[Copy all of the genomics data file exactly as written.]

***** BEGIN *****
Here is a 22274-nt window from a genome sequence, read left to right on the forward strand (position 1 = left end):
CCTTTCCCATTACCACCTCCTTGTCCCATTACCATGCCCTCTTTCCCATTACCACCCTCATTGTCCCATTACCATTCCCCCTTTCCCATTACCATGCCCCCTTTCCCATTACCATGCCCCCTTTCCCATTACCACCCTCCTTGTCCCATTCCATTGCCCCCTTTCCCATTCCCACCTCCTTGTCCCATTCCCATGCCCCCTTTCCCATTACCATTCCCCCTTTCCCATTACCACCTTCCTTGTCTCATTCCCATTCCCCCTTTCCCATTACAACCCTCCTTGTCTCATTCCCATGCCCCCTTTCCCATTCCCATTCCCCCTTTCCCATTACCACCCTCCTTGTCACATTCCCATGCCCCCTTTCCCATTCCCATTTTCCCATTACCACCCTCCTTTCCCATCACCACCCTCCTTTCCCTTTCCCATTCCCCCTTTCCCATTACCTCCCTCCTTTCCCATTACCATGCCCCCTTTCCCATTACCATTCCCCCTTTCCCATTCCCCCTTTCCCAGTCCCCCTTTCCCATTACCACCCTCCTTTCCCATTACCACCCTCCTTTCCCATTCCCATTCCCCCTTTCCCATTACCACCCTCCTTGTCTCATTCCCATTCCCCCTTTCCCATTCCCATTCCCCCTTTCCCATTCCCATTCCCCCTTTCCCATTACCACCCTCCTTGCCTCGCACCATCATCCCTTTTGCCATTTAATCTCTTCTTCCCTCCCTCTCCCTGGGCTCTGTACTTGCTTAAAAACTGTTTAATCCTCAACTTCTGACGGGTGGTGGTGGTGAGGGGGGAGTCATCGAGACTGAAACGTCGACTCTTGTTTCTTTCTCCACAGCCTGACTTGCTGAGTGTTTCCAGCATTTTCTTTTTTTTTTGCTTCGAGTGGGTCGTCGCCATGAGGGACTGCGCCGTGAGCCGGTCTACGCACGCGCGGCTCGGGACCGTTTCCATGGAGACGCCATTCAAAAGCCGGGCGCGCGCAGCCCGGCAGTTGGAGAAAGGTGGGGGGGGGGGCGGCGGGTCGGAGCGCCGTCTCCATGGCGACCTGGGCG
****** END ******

Here is a 22274-nt window from a genome sequence, read left to right on the forward strand (position 1 = left end):
CCTTTCCCATTACCACCTCCTTGTCCCATTACCATGCCCTCTTTCCCATTACCACCCTCATTGTCCCATTACCATTCCCCCTTTCCCATTACCATGCCCCCTTTCCCATTACCATGCCCCCTTTCCCATTACCACCCTCCTTGTCCCATTCCATTGCCCCCTTTCCCATTCCCACCTCCTTGTCCCATTCCCATGCCCCCTTTCCCATTACCATTCCCCCTTTCCCATTACCACCTTCCTTGTCTCATTCCCATTCCCCCTTTCCCATTACAACCCTCCTTGTCTCATTCCCATGCCCCCTTTCCCATTCCCATTCCCCCTTTCCCATTACCACCCTCCTTGTCACATTCCCATGCCCCCTTTCCCATTCCCATTTTCCCATTACCACCCTCCTTTCCCATCACCACCCTCCTTTCCCTTTCCCATTCCCCCTTTCCCATTACCTCCCTCCTTTCCCATTACCATGCCCCCTTTCCCATTACCATTCCCCCTTTCCCATTCCCCCTTTCCCAGTCCCCCTTTCCCATTACCACCCTCCTTTCCCATTACCACCCTCCTTTCCCATTCCCATTCCCCCTTTCCCATTACCACCCTCCTTGTCTCATTCCCATTCCCCCTTTCCCATTCCCATTCCCCCTTTCCCATTCCCATTCCCCCTTTCCCATTACCACCCTCCTTGCCTCGCACCATCATCCCTTTTGCCATTTAATCTCTTCTTCCCTCCCTCTCCCTGGGCTCTGTACTTGCTTAAAAACTGTTTAATCCTCAACTTCTGACGGGTGGTGGTGGTGAGGGGGGAGTCATCGAGACTGAAACGTCGACTCTTGTTTCTTTCTCCACAGCCTGACTTGCTGAGTGTTTCCAGCATTTTCTTTTTTTTTTGCTTCGAGTGGGTCGTCGCCATGAGGGACTGCGCCGTGAGCCGGTCTACGCACGCGCGGCTCGGGACCGTTTCCATGGAGACGCCATTCAAAAGCCGGGCGCGCGCAGCCCGGCAGTTGGAGAAAGGTGGGGGGGGGGGCGGCGGGTCGGAGCGCCGTCTCCATGGCGACCTGGGCG